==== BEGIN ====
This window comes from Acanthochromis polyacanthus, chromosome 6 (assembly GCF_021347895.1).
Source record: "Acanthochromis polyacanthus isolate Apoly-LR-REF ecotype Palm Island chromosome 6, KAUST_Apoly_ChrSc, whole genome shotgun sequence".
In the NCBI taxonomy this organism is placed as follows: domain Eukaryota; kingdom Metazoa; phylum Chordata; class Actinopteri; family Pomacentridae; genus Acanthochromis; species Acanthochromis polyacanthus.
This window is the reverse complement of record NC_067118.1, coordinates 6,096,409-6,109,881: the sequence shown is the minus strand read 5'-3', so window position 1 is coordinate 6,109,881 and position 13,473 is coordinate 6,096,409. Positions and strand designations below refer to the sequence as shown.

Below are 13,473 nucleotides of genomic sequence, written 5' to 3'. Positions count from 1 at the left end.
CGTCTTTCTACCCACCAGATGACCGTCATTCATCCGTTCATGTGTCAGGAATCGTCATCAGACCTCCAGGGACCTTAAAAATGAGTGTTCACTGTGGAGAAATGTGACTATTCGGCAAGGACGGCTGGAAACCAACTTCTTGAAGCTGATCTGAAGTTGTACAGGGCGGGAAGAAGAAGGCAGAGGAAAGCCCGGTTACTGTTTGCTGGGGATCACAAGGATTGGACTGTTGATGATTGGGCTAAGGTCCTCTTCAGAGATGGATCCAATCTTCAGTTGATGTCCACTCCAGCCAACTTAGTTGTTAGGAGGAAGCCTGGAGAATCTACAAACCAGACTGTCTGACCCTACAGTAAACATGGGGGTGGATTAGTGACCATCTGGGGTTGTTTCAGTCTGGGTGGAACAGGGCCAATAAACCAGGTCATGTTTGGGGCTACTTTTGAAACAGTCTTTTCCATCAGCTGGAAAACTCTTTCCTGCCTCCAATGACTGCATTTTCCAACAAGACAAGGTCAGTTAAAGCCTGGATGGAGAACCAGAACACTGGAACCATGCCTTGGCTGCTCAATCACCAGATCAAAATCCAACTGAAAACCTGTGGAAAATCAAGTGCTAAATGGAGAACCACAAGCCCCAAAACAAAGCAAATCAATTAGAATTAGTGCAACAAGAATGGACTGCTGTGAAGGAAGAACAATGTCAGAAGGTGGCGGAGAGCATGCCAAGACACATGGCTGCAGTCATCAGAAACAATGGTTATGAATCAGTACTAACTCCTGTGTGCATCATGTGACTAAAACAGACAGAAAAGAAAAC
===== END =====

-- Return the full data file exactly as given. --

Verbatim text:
This window comes from Acanthochromis polyacanthus, chromosome 6 (assembly GCF_021347895.1).
Source record: "Acanthochromis polyacanthus isolate Apoly-LR-REF ecotype Palm Island chromosome 6, KAUST_Apoly_ChrSc, whole genome shotgun sequence".
In the NCBI taxonomy this organism is placed as follows: domain Eukaryota; kingdom Metazoa; phylum Chordata; class Actinopteri; family Pomacentridae; genus Acanthochromis; species Acanthochromis polyacanthus.
This window is the reverse complement of record NC_067118.1, coordinates 6,096,409-6,109,881: the sequence shown is the minus strand read 5'-3', so window position 1 is coordinate 6,109,881 and position 13,473 is coordinate 6,096,409. Positions and strand designations below refer to the sequence as shown.

Below are 13,473 nucleotides of genomic sequence, written 5' to 3'. Positions count from 1 at the left end.
CGTCTTTCTACCCACCAGATGACCGTCATTCATCCGTTCATGTGTCAGGAATCGTCATCAGACCTCCAGGGACCTTAAAAATGAGTGTTCACTGTGGAGAAATGTGACTATTCGGCAAGGACGGCTGGAAACCAACTTCTTGAAGCTGATCTGAAGTTGTACAGGGCGGGAAGAAGAAGGCAGAGGAAAGCCCGGTTACTGTTTGCTGGGGATCACAAGGATTGGACTGTTGATGATTGGGCTAAGGTCCTCTTCAGAGATGGATCCAATCTTCAGTTGATGTCCACTCCAGCCAACTTAGTTGTTAGGAGGAAGCCTGGAGAATCTACAAACCAGACTGTCTGACCCTACAGTAAACATGGGGGTGGATTAGTGACCATCTGGGGTTGTTTCAGTCTGGGTGGAACAGGGCCAATAAACCAGGTCATGTTTGGGGCTACTTTTGAAACAGTCTTTTCCATCAGCTGGAAAACTCTTTCCTGCCTCCAATGACTGCATTTTCCAACAAGACAAGGTCAGTTAAAGCCTGGATGGAGAACCAGAACACTGGAACCATGCCTTGGCTGCTCAATCACCAGATCAAAATCCAACTGAAAACCTGTGGAAAATCAAGTGCTAAATGGAGAACCACAAGCCCCAAAACAAAGCAAATCAATTAGAATTAGTGCAACAAGAATGGACTGCTGTGAAGGAAGAACAATGTCAGAAGGTGGCGGAGAGCATGCCAAGACACATGGCTGCAGTCATCAGAAACAATGGTTATGAATCAGTACTAACTCCTGTGTGCATCATGTGACTAAAACAGACAGAAAAGAAAAC